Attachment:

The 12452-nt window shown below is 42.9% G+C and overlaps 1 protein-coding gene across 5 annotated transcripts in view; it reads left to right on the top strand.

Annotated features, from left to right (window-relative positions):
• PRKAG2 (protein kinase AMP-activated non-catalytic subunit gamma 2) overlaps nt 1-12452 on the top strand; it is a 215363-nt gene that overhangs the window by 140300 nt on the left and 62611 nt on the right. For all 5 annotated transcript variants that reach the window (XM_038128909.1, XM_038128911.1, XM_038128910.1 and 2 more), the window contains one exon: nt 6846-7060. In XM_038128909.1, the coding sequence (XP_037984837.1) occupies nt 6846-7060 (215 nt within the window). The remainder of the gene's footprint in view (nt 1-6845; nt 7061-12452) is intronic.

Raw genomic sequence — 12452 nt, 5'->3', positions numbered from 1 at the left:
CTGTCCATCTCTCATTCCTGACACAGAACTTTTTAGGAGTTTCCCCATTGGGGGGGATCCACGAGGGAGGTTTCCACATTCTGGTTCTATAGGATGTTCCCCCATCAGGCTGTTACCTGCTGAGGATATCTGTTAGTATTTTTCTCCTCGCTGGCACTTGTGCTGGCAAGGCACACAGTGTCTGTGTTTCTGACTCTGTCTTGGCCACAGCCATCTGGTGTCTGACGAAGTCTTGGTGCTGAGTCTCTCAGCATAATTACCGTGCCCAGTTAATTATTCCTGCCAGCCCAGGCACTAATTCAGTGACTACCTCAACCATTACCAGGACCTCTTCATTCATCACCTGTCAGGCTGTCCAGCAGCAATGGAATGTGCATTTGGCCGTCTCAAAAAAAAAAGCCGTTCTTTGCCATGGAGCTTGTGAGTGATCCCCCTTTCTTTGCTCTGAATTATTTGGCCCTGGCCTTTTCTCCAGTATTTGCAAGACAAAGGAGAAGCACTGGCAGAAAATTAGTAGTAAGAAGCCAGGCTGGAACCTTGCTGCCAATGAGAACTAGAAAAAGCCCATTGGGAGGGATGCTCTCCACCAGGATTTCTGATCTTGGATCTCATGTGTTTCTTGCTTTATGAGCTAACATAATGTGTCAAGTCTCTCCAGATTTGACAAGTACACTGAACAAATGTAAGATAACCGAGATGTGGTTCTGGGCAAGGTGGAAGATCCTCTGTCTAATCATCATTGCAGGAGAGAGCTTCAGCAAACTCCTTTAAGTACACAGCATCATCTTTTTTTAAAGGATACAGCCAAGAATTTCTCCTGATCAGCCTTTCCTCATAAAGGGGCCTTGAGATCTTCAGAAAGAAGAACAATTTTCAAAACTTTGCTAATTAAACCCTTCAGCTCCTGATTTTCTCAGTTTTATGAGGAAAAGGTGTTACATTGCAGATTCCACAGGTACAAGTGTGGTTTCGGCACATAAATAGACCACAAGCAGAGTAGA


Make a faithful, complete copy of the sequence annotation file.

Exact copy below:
The 12452-nt window shown below is 42.9% G+C and overlaps 1 protein-coding gene across 5 annotated transcripts in view; it reads left to right on the top strand.

Annotated features, from left to right (window-relative positions):
• PRKAG2 (protein kinase AMP-activated non-catalytic subunit gamma 2) overlaps nt 1-12452 on the top strand; it is a 215363-nt gene that overhangs the window by 140300 nt on the left and 62611 nt on the right. For all 5 annotated transcript variants that reach the window (XM_038128909.1, XM_038128911.1, XM_038128910.1 and 2 more), the window contains one exon: nt 6846-7060. In XM_038128909.1, the coding sequence (XP_037984837.1) occupies nt 6846-7060 (215 nt within the window). The remainder of the gene's footprint in view (nt 1-6845; nt 7061-12452) is intronic.

Raw genomic sequence — 12452 nt, 5'->3', positions numbered from 1 at the left:
CTGTCCATCTCTCATTCCTGACACAGAACTTTTTAGGAGTTTCCCCATTGGGGGGGATCCACGAGGGAGGTTTCCACATTCTGGTTCTATAGGATGTTCCCCCATCAGGCTGTTACCTGCTGAGGATATCTGTTAGTATTTTTCTCCTCGCTGGCACTTGTGCTGGCAAGGCACACAGTGTCTGTGTTTCTGACTCTGTCTTGGCCACAGCCATCTGGTGTCTGACGAAGTCTTGGTGCTGAGTCTCTCAGCATAATTACCGTGCCCAGTTAATTATTCCTGCCAGCCCAGGCACTAATTCAGTGACTACCTCAACCATTACCAGGACCTCTTCATTCATCACCTGTCAGGCTGTCCAGCAGCAATGGAATGTGCATTTGGCCGTCTCAAAAAAAAAAGCCGTTCTTTGCCATGGAGCTTGTGAGTGATCCCCCTTTCTTTGCTCTGAATTATTTGGCCCTGGCCTTTTCTCCAGTATTTGCAAGACAAAGGAGAAGCACTGGCAGAAAATTAGTAGTAAGAAGCCAGGCTGGAACCTTGCTGCCAATGAGAACTAGAAAAAGCCCATTGGGAGGGATGCTCTCCACCAGGATTTCTGATCTTGGATCTCATGTGTTTCTTGCTTTATGAGCTAACATAATGTGTCAAGTCTCTCCAGATTTGACAAGTACACTGAACAAATGTAAGATAACCGAGATGTGGTTCTGGGCAAGGTGGAAGATCCTCTGTCTAATCATCATTGCAGGAGAGAGCTTCAGCAAACTCCTTTAAGTACACAGCATCATCTTTTTTTAAAGGATACAGCCAAGAATTTCTCCTGATCAGCCTTTCCTCATAAAGGGGCCTTGAGATCTTCAGAAAGAAGAACAATTTTCAAAACTTTGCTAATTAAACCCTTCAGCTCCTGATTTTCTCAGTTTTATGAGGAAAAGGTGTTACATTGCAGATTCCACAGGTACAAGTGTGGTTTCGGCACATAAATAGACCACAAGCAGAGTAGA